The national controversy brewing about lowering the drinking age took a decidedly local flavor when Mesa State President Tim Foster signed his name to a statement issued by The Amethyst Initiative. This statement says, in part:
The statement further calls for elected officials "to support an informed and dispassionate public debate over the effects of the 21 year-old drinking age". It's important to note that the statement that President Foster and 128 other college presidents signed does not call for the wholesale reduction in the drinking age; it merely calls for examination and dialogue, two essential components of education, parenting, and effective leadership and governance.
A culture of dangerous, clandestine “binge-drinking”—often conducted off-campus—has developed.
Alcohol education that mandates abstinence as the only legal option has not resulted in significant constructive behavioral change among our students.
Adults under 21 are deemed capable of voting, signing contracts, serving on juries and enlisting in the military, but are told they are not mature enough to have a beer.
By choosing to use fake IDs, students make ethical compromises that erode respect for the law.
Groups such as Mothers Against Drunk Driving reacted predictably. The Daily Sentinel called them on the carpet for their reactionary approach to the mere mention of any type of discourse on the issue, and I'm in full agreement with the Sentinel on this one.
Leslie and I had a spirited discussion about this earlier in the week. She told me that for someone with such a strong disdain for alcohol such as myself, it's surprising that I would support even the consideration of making it legally available to 18 year olds.
She's right, of course. I tend to be very judgmental when it comes to the abuse of alcohol, and those who imbibe and behave irresponsibly. To be honest, I have little tolerance for stupid drunks. It's a character flaw that I need to work on.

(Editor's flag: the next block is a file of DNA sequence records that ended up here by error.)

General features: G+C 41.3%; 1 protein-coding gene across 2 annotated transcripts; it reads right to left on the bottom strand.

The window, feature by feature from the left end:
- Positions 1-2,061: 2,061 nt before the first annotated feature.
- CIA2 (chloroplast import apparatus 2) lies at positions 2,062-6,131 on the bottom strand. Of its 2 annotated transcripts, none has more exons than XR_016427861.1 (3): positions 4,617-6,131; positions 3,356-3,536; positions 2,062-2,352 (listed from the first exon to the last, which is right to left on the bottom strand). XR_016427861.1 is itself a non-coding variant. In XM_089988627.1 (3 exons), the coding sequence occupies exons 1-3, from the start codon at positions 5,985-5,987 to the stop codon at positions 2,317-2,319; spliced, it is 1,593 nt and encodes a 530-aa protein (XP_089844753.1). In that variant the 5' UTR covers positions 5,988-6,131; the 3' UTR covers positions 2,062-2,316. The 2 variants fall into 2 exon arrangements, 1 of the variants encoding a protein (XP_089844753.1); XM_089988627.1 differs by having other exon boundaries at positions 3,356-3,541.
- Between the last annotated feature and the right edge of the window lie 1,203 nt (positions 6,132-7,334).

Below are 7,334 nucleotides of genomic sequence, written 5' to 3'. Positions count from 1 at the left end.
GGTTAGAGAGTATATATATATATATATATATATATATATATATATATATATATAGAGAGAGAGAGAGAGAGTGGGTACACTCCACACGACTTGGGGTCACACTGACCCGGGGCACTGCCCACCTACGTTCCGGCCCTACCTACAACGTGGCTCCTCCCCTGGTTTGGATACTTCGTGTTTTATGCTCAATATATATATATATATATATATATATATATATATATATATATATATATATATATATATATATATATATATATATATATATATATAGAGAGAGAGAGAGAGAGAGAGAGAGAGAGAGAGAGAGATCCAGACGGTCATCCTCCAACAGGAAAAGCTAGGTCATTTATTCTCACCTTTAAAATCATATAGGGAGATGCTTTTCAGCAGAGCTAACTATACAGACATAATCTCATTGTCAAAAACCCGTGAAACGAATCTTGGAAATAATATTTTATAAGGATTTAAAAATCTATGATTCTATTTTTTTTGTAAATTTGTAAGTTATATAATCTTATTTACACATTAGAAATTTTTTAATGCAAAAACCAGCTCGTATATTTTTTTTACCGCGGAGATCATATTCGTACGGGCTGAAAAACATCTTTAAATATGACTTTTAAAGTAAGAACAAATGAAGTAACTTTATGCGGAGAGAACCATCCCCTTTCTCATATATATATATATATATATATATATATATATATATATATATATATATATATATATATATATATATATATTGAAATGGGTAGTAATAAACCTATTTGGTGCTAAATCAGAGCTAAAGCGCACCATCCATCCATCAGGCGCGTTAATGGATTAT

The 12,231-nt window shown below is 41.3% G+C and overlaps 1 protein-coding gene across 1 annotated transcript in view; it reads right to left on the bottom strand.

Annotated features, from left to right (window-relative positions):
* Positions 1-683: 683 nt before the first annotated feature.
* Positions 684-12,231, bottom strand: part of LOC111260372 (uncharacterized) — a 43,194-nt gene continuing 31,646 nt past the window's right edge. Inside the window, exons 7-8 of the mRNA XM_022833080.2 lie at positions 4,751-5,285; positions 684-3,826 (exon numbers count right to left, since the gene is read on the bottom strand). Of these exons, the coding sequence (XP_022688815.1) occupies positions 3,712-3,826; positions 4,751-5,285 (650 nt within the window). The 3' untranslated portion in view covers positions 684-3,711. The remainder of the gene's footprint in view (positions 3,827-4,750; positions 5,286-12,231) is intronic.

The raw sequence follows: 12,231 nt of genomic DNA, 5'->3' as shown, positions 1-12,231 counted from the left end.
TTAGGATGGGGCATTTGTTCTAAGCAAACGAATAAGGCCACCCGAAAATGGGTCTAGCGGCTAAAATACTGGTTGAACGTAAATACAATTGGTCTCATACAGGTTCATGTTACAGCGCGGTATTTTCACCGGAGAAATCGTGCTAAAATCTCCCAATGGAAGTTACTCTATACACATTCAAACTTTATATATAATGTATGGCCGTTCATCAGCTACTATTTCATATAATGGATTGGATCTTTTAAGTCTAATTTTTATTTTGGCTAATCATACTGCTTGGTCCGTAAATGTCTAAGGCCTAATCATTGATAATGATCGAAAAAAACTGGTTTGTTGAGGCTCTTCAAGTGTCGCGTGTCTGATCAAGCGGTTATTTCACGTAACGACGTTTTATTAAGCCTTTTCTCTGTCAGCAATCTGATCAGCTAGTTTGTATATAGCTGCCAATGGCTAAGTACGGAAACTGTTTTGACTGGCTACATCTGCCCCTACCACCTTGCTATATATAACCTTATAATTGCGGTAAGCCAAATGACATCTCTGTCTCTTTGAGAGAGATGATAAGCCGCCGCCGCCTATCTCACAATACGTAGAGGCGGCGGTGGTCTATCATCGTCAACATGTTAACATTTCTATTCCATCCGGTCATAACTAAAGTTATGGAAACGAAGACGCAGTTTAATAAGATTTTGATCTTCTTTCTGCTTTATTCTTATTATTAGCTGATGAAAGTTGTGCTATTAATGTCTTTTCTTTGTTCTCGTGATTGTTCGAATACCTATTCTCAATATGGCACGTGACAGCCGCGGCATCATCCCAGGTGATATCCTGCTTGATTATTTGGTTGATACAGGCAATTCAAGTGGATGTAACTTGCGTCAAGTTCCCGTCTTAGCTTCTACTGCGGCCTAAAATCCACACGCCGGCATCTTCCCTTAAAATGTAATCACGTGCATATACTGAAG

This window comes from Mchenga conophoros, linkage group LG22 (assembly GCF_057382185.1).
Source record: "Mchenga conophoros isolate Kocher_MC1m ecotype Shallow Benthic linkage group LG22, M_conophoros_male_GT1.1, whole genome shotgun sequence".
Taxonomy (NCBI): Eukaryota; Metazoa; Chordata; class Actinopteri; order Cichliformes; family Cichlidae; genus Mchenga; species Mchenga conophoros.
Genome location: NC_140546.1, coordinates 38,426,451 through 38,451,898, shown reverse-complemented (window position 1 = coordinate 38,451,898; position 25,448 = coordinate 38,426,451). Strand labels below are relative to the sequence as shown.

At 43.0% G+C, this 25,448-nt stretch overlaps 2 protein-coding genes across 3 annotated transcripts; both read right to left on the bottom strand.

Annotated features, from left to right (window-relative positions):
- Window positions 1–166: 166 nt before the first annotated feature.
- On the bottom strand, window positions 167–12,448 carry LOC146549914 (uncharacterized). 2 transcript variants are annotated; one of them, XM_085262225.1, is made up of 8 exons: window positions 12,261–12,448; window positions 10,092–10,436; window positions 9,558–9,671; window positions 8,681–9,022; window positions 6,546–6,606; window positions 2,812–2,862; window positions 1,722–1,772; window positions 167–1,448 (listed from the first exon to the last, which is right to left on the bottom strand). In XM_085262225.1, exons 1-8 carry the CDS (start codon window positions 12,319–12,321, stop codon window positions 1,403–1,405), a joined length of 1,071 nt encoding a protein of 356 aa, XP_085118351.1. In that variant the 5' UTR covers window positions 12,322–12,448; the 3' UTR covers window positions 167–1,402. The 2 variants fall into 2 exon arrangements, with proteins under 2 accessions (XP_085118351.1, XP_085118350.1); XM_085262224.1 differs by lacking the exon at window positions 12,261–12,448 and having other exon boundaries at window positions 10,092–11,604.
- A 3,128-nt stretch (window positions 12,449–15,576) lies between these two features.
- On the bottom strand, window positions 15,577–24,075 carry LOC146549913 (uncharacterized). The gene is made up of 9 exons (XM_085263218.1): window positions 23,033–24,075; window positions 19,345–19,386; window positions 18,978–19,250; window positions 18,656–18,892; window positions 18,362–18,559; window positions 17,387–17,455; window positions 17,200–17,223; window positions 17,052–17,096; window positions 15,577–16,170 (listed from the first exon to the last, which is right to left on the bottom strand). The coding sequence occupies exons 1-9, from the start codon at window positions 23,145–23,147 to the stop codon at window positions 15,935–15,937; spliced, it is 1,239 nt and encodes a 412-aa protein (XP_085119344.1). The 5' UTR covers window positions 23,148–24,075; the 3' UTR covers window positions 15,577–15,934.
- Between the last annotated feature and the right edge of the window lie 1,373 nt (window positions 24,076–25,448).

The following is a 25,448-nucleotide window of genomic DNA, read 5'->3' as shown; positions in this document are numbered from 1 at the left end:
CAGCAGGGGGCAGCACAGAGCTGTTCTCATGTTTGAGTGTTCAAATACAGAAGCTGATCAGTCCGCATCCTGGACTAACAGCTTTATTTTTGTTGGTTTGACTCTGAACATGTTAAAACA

I've written before about my own internal debate regarding this issue. One the one hand, I believe that with additional responsibilities should come additional privileges, and that dovetails with the premise that the responsibility to vote in elections and die for one's country should bring with it the right to have a drink if one chooses.
On the other side of the coin, I have to question the maturity level of many of our young adults who are about to turn 18. Consequently I have to question the habits of many parents and other role models who have raised or mentored these children in a manner that allows them to glamorize and trivialize the consequences of alcohol consumption, particularly in excess.
I realize that a line has to be drawn somewhere. Regardless of where we draw it there will be those who are denied what their responsibilities and maturity level should afford them, as well as those who need to do some serious growing up.
I found some very interesting web resources while looking further into the Amethyst Initiative.
This new effort to organize university presidents is part of a larger campaign called Choose Responsibility. Led by a university President, CR's stated mission is "to promote informed public debate and support a fresh approach to the problem of reckless and excessive drinking, especially by young people".
This organization, funded wholly by philanthropy, offers many tools to begin reasonable discourse on these issues. They will be featured as part of an upcoming 60 Minutes story on alcohol and drinking ages.
As personally conflicted as I am about alcohol consumption by our young adults, I cannot condone a refusal to sit down at the table and discuss the issue honestly and openly. This issue for me represents a big part of what is right and wrong with America. We need to get serious and get to work.
Aug 22, 2008